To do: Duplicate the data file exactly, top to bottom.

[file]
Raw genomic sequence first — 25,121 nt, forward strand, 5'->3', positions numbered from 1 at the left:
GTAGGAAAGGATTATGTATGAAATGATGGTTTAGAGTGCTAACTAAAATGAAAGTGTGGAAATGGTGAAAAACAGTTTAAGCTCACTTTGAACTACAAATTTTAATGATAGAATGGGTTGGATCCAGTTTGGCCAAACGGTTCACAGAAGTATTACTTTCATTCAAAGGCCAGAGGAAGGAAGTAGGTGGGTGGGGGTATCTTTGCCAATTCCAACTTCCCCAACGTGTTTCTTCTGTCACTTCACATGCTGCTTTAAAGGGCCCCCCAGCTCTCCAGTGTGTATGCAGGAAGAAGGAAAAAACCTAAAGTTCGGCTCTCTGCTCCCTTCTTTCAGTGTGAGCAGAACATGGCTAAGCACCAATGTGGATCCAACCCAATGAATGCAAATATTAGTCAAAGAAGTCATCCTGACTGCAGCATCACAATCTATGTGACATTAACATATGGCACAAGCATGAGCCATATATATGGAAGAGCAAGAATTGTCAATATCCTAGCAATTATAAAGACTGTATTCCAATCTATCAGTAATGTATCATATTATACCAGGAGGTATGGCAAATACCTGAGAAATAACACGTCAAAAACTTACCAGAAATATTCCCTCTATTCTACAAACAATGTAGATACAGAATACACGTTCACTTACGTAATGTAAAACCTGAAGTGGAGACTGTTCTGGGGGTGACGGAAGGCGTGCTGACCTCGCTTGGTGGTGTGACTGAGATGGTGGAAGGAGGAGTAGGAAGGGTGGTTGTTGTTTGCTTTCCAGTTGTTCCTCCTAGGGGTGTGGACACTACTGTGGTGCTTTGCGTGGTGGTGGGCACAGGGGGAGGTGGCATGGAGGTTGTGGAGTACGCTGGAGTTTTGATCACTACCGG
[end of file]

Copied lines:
Raw genomic sequence first — 25,121 nt, forward strand, 5'->3', positions numbered from 1 at the left:
GTAGGAAAGGATTATGTATGAAATGATGGTTTAGAGTGCTAACTAAAATGAAAGTGTGGAAATGGTGAAAAACAGTTTAAGCTCACTTTGAACTACAAATTTTAATGATAGAATGGGTTGGATCCAGTTTGGCCAAACGGTTCACAGAAGTATTACTTTCATTCAAAGGCCAGAGGAAGGAAGTAGGTGGGTGGGGGTATCTTTGCCAATTCCAACTTCCCCAACGTGTTTCTTCTGTCACTTCACATGCTGCTTTAAAGGGCCCCCCAGCTCTCCAGTGTGTATGCAGGAAGAAGGAAAAAACCTAAAGTTCGGCTCTCTGCTCCCTTCTTTCAGTGTGAGCAGAACATGGCTAAGCACCAATGTGGATCCAACCCAATGAATGCAAATATTAGTCAAAGAAGTCATCCTGACTGCAGCATCACAATCTATGTGACATTAACATATGGCACAAGCATGAGCCATATATATGGAAGAGCAAGAATTGTCAATATCCTAGCAATTATAAAGACTGTATTCCAATCTATCAGTAATGTATCATATTATACCAGGAGGTATGGCAAATACCTGAGAAATAACACGTCAAAAACTTACCAGAAATATTCCCTCTATTCTACAAACAATGTAGATACAGAATACACGTTCACTTACGTAATGTAAAACCTGAAGTGGAGACTGTTCTGGGGGTGACGGAAGGCGTGCTGACCTCGCTTGGTGGTGTGACTGAGATGGTGGAAGGAGGAGTAGGAAGGGTGGTTGTTGTTTGCTTTCCAGTTGTTCCTCCTAGGGGTGTGGACACTACTGTGGTGCTTTGCGTGGTGGTGGGCACAGGGGGAGGTGGCATGGAGGTTGTGGAGTACGCTGGAGTTTTGATCACTACCGG